Alan Soutar tries to dial his daughter and finds himself on a fast track to nowhere.
Thank God it's 1999. "I've just lost 20p in this payphone."
"I'm sorry you've lost 20p. I can offer you two alternatives. I can refund the money or I can ask the recipient to pay for the call."
"I'm phoning my daughter, who has no money and can't pay reverse call charges."
"We will not charge for a reverse call. We will charge for the call at cost."
"Thanks. Let's try that. I'm phoning a mobile phone number..."
"We can't offer reverse calls to a mobile phone."
"I thought you said this would not be a reverse call."
"The service is not available for mobile phones."
"I'll take the money. Thanks."
My daughter wants to revise at home, and needs help with the kilos of material she is bringing back with her. We have to sort out times and places, but our phone is out of order. I'm on site all day, but there is a moment between meetings and seminars, between 5.45pm and 6.30pm, when we might talk.
I borrow the contractor's mobile phone, but we are in a radio shadow.
I borrow the contractor's land line, and get an engaged signal.
I try to phone from a kiosk, but the phone will accept only emergency calls.
I join the queue waiting to use another payphone. My daughter's line is engaged, and I let a few more people use the kiosk before trying again. My daughter isn't quite ready to say what her plans are, and asks me to phone at 7.30pm. I can get to the station before calling again.
All trains are delayed because of signal failure. Plenty of time for more calls. Our phone is still out of order and my daughter's line is still engaged.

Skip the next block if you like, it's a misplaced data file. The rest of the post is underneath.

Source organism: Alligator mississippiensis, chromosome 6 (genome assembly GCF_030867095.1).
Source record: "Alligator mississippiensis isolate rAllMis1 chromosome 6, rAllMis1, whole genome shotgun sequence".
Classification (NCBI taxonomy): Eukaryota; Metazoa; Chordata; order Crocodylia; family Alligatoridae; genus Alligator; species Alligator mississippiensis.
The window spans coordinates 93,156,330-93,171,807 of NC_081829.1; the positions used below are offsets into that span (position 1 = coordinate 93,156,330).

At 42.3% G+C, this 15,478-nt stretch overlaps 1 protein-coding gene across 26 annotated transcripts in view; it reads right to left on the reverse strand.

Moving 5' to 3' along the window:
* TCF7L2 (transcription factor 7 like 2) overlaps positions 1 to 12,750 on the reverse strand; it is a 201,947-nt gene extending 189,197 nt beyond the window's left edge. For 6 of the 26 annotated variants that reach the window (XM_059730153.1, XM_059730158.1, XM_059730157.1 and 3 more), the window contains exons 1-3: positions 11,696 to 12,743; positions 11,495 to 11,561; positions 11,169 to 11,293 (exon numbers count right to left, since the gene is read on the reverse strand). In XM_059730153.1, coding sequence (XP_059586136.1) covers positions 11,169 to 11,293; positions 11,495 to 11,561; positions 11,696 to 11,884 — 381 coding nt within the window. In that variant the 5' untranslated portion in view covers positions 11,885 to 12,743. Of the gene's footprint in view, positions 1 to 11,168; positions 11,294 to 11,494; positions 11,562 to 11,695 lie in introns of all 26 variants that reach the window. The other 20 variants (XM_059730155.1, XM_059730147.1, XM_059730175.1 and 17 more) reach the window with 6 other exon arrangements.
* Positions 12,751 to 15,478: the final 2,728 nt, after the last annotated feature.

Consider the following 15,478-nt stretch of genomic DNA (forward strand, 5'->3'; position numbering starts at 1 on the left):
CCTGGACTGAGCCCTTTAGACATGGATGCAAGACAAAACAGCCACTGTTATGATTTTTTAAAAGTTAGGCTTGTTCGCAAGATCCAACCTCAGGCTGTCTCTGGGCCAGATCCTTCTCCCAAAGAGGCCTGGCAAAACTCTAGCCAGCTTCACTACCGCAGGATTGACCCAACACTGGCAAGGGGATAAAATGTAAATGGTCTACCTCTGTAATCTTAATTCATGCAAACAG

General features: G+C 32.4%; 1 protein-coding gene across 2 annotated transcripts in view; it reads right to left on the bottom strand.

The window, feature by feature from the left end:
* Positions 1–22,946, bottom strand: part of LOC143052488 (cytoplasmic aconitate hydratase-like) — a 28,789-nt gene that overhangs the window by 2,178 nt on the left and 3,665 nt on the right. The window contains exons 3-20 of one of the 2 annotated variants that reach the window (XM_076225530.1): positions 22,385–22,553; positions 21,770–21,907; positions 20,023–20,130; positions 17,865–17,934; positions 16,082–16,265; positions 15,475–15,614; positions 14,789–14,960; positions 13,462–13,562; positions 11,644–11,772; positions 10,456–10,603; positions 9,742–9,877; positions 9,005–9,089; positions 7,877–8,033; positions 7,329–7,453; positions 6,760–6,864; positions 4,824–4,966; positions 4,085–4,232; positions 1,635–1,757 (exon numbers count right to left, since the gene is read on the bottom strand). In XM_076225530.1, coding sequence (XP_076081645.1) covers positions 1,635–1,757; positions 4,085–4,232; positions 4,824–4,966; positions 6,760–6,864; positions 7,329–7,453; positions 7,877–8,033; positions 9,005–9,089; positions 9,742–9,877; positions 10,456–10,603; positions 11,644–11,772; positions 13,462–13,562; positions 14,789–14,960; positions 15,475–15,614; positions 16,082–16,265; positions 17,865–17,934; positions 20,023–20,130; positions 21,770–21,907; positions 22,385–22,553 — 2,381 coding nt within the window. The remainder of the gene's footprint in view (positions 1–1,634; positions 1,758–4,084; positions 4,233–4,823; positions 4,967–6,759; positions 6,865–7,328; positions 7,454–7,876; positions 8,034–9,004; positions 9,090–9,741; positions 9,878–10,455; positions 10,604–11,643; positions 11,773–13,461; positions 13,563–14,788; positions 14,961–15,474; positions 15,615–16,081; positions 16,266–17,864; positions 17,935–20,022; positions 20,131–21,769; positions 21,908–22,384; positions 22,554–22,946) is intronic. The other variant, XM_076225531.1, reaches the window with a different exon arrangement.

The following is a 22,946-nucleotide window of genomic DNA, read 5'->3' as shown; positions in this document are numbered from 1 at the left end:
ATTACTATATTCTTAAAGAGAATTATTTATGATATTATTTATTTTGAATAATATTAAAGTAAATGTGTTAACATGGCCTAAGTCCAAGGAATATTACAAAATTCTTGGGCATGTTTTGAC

Spend phone money on pint in station buffet and dash to the bank. The automatic telling machine has been moved from the street to the lobby of the bank, and my card will not open the lock to the lobby. Wait a bit, and then slip into the lobby when someone else opens the doors.
I need some change, and buy a pint in the pub over the road from the bank. It has no payphone. The next train is scheduled to leave in 20 minutes, but services are still delayed. Enough time to phone from the pub next door.
The call is barred, and the barman tells me the phone will not accept calls to mobile phones. There are a couple of kiosks around the corner. I could try one of them.
Are the photographs of models, strict disciplinarians and genuine schoolgirls real, or are they from some library of call-girl photographs? Although the kiosk says it takes cards or money for phone calls, it holds on to my 10p and asks for the card I don't have. The next kiosk has photographs of other girls, but it also holds on to 10p.
"I've just lost 20p..." I was 20 seconds late for my train, which left on time.
I buy a pint at the station buffet. A nostalgic, unexpected and rather serene memory of my grandmother's old telephone cuts in. The phone sat on the windowsill of a narrow window which was always in the sun. The cats slept there, because it was a peaceful sort of place. The phone was there for at least 30 years, from the time I visited my grandparents on Sundays until they moved away and the house was demolished.
The phone line would occasionally go dead in the house where I grew up, most often when the wind twisted one cable over another. My uncle would go out with a long pole, and sort it with a couple of blows to the wires.
In the past year we have had three new phones and four or five aerials. The aerials that don't break aren't made any more.
I didn't get in touch with my daughter, but I did get my 20p back.
Alan Soutar lives in Lewes, East Sussex